The X-Pro1 was 2012’s most fun new camera, but if you’re one of those people that thinks saving money is fun too, Fujifilm has the answer. By reducing the X-E1’s footprint and stripping out the novel—but unhelpful—hybrid viewfinder, the company has shaved $400 off the X-Pro1’s already-reduced price tag, all without sacrificing much of that model’s stellar performance. For better or worse, our most enthusiastic praise is reserved not for the camera itself, but for the new kit lens. When the X-mount debuted, Fujifilm showed a commitment to high quality glass with its first three prime offerings, but many wondered if this performance would extend to a zoom lens. Now we know the answer. The X-E1’s 18-55mm kit lens is almost exactly as sharp as the XF 35mm f/1.4, which is really quite amazing for a zoom lens. We only wish the aperture and focus rings were mechanical. As for the most important tests, many scores match the X-Pro1’s numbers. Noise reduction is almost as strong, and white balance is nearly equivalent between the two. Dynamic range is also roughly equal, although the X-E1 is able to carry its performance further down the ISO range. We were surprised by the camera’s just-okay color accuracy score, and our high weighting of this test will drag the overall score down, however this is but one blemish against a backdrop of impressive results. Minus the X-E1’s smaller frame, hardware is also similar, most notably the “X-Trans” APS-C sensor, which omits a low-pass filter to trade video moire for sharper stills. Video is sort of an afterthought on this camera anyway, but at least continuous shooting speed is still a respectable 5.5-ish frames per second. Of course the X-E1 is still a lot of fun too. All of the retro mechanical dials are back, and they turn everyday photography into an empowering, hands-on experience. Apart from these dials, the button layout is not without its quirks and problems, and we do wish Fujifilm had made at least some effort in this area, but rest assured the X-E1 has wholly carried over the X-Pro1’s distinct shooting experience. Autofocus is also fixed. The X-Pro1 got a lot of flak for its lackluster focus system, especially when compared to the Olympus OM-D E-M5, its close competitor. While the X-E1 is still no match for Olympus’ autofocus efforts, and the camera still probably isn’t appropriate for fast action, excessive hunting isn’t nearly the problem it was for the X-Pro1. The Fujifilm X-E1 is all of the fun and none of the frivolity of the X-Pro1. The decision to exchange the hybrid OVF for lower costs will make a lot of consumers happy, but keeping performance at basically the same level is the real achievement here. We loved having this camera in-house and hate to see it go. Anyone who’s been watching this series but put off by the price should take a second look. We recommend this camera for those hoping to more fully enjoy the photographic process, or really anyone who wants to capture sharp photos and have a good time while doing so.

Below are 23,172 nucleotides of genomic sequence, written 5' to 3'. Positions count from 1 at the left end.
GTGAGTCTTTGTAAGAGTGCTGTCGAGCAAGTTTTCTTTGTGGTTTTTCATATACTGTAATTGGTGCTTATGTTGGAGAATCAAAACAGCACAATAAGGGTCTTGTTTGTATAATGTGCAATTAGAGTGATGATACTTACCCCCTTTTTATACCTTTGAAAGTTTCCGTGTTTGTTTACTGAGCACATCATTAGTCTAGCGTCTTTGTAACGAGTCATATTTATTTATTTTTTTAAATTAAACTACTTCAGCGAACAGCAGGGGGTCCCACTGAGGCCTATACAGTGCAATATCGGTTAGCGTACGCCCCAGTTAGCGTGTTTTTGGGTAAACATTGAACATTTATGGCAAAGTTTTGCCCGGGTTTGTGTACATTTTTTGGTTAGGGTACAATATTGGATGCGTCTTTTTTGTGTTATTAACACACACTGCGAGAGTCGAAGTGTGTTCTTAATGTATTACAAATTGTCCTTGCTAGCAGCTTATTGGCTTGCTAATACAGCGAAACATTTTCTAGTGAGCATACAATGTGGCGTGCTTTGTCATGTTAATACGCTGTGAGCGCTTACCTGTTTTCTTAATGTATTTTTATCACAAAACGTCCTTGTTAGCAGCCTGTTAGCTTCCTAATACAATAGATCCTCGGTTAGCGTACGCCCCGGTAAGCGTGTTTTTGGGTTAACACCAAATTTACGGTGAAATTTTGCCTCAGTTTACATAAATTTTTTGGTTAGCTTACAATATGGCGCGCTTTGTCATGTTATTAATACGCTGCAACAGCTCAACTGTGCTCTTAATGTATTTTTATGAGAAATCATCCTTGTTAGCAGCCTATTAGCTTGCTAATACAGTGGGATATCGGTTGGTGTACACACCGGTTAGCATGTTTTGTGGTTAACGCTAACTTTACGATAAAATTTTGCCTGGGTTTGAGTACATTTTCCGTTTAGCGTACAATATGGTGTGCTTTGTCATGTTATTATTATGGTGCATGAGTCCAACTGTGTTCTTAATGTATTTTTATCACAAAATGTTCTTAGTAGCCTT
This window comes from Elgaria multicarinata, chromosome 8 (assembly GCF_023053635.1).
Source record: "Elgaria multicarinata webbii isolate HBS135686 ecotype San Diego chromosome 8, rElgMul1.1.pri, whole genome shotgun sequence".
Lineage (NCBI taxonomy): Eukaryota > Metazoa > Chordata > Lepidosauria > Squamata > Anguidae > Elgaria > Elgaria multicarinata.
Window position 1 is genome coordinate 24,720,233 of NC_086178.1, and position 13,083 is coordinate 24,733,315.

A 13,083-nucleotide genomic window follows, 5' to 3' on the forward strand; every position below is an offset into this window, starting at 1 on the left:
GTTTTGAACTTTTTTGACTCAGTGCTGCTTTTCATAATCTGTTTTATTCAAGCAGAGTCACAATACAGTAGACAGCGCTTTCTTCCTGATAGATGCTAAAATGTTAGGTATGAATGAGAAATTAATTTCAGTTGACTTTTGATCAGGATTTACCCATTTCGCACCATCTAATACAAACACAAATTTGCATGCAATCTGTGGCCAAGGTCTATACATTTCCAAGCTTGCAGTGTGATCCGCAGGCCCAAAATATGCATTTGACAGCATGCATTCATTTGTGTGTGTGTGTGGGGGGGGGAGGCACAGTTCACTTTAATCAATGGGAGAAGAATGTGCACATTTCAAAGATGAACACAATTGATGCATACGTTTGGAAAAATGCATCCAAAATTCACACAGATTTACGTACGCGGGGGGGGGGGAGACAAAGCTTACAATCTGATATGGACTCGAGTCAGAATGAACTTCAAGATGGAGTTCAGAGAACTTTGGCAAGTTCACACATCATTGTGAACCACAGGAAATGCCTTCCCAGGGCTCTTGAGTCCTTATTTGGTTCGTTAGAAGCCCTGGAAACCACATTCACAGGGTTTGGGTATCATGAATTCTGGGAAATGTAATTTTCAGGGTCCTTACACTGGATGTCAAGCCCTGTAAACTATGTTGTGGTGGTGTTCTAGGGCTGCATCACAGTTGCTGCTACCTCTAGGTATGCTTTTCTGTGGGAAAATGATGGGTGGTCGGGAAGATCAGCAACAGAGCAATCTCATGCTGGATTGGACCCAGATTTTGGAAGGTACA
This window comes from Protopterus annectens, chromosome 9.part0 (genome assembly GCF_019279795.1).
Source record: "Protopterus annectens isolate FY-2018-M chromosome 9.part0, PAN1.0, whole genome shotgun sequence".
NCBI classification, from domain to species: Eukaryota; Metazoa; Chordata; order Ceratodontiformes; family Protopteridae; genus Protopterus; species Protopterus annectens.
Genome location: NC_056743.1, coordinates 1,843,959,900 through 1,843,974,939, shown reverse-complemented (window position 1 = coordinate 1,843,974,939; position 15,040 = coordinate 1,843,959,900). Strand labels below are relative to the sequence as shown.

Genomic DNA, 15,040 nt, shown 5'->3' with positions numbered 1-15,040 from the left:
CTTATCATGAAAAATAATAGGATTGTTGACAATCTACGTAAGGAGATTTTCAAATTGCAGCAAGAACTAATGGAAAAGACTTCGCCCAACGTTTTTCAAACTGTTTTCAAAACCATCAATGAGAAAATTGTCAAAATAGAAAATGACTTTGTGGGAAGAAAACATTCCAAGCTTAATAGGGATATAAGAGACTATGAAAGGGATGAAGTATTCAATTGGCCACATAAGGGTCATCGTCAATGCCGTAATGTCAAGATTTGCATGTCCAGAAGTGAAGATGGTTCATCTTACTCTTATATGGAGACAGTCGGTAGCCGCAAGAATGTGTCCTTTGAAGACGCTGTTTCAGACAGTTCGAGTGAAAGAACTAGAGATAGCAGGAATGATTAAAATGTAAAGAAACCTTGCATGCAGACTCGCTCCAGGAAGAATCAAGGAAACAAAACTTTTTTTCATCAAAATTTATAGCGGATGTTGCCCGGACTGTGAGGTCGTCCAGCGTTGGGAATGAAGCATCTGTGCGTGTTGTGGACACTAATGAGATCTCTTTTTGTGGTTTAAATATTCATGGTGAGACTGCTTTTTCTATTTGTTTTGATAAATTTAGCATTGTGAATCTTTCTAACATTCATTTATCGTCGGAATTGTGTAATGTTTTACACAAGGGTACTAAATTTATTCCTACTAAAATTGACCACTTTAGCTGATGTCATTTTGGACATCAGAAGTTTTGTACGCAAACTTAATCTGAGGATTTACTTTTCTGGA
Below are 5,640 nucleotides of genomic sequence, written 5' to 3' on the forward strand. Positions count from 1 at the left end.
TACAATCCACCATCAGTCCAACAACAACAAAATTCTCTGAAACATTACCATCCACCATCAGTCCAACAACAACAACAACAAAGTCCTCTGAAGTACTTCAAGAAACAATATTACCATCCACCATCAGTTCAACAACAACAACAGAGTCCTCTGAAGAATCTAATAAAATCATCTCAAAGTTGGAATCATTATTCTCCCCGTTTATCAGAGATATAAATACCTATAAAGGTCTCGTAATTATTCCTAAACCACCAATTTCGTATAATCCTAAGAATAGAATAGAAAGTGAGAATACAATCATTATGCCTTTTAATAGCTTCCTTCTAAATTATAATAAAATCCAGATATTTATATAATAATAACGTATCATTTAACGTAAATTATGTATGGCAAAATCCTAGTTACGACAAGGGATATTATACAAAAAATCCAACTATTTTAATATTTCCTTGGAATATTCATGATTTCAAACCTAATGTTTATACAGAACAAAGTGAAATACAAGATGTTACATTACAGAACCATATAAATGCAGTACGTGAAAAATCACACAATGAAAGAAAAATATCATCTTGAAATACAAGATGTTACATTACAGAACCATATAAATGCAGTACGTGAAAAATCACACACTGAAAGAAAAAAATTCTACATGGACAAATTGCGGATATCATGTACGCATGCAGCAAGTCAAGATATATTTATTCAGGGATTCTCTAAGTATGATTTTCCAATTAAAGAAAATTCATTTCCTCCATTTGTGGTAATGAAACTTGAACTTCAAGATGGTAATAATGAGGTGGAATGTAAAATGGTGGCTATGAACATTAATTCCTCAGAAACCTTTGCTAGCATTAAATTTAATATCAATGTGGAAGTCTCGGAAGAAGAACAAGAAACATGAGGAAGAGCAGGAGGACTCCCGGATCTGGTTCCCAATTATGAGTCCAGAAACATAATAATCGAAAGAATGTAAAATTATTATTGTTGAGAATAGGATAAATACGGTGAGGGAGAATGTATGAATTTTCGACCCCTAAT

Overall Score: 7.6